Application Orchestrator

Choria includes an Open Source Orchestrator compatible with the Puppet Site catalog system that allows you to describe a multi node deployment.

This orchestrator interprets the environment graphs Puppet produces and runs your nodes in the right order.

It uses the standard Puppet agent, best installed with choria/mcollective_agent_puppet.

To use it requires some careful configuration, see the bottom of this page for details of that.

Example

The Puppet Site catalogs allow you describe a graph of multiple nodes, their dependencies, ordering and exchange information between them.

Here is a sample site with a Lamp stack:

site {
  lamp{'app2':
    db_user       => 'user',
    db_password   => 'secret',
    web_instances => 3,
    nodes         => {
      Node['dev1.example.net'] => Lamp::Mysql['app2'],
      Node['dev2.example.net'] => Lamp::Webapp['app2-1'],
      Node['dev3.example.net'] => Lamp::Webapp['app2-2'],
      Node['dev4.example.net'] => Lamp::Webapp['app2-3']
    }
  }

  lamp{'app1':
    db_user       => 'user',
    db_password   => 'secret',
    web_instances => 3,
    nodes         => {
      Node['dev1.example.net'] => Lamp::Mysql['app1'],
      Node['dev2.example.net'] => Lamp::Webapp['app1-1'],
      Node['dev3.example.net'] => Lamp::Webapp['app1-2'],
      Node['dev4.example.net'] => Lamp::Webapp['app1-3']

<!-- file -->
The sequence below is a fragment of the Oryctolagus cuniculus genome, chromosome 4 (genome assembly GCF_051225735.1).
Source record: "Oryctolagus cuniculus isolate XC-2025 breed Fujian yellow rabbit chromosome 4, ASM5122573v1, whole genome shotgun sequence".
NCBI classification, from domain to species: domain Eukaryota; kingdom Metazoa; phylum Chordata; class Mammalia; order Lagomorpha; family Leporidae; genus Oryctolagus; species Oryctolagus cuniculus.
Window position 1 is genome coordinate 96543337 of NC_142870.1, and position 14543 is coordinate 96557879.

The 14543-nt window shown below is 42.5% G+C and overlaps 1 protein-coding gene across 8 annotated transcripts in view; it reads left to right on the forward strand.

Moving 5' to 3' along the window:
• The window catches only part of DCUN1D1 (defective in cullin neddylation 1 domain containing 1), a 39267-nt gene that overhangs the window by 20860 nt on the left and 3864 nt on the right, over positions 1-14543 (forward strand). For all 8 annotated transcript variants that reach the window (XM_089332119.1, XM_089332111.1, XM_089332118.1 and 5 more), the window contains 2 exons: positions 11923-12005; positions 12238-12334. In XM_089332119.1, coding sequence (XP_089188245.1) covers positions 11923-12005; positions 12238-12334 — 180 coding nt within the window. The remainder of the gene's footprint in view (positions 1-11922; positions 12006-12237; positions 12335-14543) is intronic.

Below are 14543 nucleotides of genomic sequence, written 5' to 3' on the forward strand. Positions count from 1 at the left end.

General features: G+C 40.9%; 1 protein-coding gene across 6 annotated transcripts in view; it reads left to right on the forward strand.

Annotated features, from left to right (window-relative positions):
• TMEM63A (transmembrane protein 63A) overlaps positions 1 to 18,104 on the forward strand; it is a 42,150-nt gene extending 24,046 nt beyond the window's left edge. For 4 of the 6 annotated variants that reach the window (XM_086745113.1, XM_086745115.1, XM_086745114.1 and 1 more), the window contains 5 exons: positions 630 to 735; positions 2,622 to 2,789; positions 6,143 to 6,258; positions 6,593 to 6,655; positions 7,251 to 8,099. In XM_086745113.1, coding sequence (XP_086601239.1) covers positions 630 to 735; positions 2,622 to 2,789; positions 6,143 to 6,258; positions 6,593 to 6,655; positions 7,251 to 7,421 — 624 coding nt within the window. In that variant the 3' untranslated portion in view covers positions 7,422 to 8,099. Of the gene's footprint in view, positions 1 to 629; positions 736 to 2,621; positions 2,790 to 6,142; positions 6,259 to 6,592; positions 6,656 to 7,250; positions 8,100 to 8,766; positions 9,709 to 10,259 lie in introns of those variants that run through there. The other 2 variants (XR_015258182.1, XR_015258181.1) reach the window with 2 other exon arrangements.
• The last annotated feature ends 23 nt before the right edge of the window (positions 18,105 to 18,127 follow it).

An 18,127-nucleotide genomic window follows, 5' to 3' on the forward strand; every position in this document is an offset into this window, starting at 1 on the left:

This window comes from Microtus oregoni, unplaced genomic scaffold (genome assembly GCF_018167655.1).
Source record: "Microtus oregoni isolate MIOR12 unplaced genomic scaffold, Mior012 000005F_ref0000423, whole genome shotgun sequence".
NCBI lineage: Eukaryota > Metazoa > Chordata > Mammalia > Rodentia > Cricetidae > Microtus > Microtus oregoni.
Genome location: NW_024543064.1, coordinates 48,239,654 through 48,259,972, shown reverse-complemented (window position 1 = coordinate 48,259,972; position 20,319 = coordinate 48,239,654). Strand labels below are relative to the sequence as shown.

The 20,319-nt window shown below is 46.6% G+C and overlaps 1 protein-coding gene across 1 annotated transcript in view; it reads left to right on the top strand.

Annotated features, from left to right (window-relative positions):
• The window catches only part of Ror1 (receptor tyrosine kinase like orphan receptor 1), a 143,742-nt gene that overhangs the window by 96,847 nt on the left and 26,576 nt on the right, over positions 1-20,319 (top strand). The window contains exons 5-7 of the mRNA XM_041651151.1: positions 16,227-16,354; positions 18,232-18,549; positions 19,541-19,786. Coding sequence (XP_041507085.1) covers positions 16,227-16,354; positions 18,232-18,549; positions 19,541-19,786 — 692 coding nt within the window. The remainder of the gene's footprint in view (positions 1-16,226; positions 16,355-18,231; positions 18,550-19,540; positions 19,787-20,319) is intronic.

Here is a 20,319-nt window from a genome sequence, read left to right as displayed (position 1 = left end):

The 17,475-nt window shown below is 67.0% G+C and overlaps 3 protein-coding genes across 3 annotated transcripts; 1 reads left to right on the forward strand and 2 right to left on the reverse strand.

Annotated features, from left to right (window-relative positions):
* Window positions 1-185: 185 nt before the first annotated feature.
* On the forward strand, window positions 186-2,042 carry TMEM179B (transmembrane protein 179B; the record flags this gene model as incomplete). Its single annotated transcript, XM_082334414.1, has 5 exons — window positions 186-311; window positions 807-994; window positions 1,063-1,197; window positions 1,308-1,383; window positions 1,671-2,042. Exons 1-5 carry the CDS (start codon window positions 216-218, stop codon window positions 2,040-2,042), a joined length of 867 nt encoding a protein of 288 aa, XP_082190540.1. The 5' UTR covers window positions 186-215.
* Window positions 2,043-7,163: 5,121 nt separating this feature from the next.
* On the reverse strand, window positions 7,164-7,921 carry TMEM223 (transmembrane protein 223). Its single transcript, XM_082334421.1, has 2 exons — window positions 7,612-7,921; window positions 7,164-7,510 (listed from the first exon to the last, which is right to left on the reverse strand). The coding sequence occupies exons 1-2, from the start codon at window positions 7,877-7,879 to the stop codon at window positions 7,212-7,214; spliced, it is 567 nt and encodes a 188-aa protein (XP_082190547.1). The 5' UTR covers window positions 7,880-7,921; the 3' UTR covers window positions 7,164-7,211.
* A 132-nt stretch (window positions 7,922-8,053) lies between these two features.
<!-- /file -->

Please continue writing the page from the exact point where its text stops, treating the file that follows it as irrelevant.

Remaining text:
}
  }
}

You can infer from this that there are node groups and that the Lamp::Mysql needs to be done prior to any Lamp::Webapp. The orchastration part of this involves running Puppet in the desired order.

This tool will ask Puppet for the catalog, and after analysing it for cyclic dependencies, view or deploy it:

$ mco choria run
Puppet Site Plan for the production Environment

2 applications on 4 managed nodes:

        Lamp[app1]
        Lamp[app2]

Node groups and run order:
   ------------------------------------------------------------------
        dev1.example.net
                Lamp[app1] -> Lamp::Mysql[app1]
                Lamp[app2] -> Lamp::Mysql[app2]

   ------------------------------------------------------------------
        dev2.example.net
                Lamp[app1] -> Lamp::Webapp[app1-1]
                Lamp[app2] -> Lamp::Webapp[app2-1]

        dev3.example.net
                Lamp[app1] -> Lamp::Webapp[app1-2]
                Lamp[app2] -> Lamp::Webapp[app2-2]

        dev4.example.net
                Lamp[app1] -> Lamp::Webapp[app1-3]
                Lamp[app2] -> Lamp::Webapp[app2-3]

Are you sure you wish to run this plan? (y/n) y

        2016-07-14 13:28:38 +0200: Checking if 4 nodes are enabled
        2016-07-14 13:28:38 +0200: Disabling Puppet on 4 nodes: Disabled during orchastration job initiated by rip.mcollective at 2016-07-14 13:28:38 +0200

Running node group 1 with 1 nodes batched 4 a time
        2016-07-14 13:28:38 +0200: Waiting for 1 nodes to become idle
        2016-07-14 13:28:38 +0200: Enabling Puppet on 1 nodes
        2016-07-14 13:28:38 +0200: Running Puppet on 1 nodes
        2016-07-14 13:28:38 +0200: Waiting for 1 nodes to start a run
        2016-07-14 13:28:43 +0200: Waiting for 1 nodes to become idle
        2016-07-14 13:29:03 +0200: Waiting for 1 nodes to become idle
        2016-07-14 13:29:24 +0200: Waiting for 1 nodes to become idle

Succesful run of 1 nodes in group 1 in 61.46 seconds

Running node group 2 with 3 nodes batched 4 a time
        2016-07-14 13:29:39 +0200: Waiting for 3 nodes to become idle
        2016-07-14 13:29:39 +0200: Enabling Puppet on 3 nodes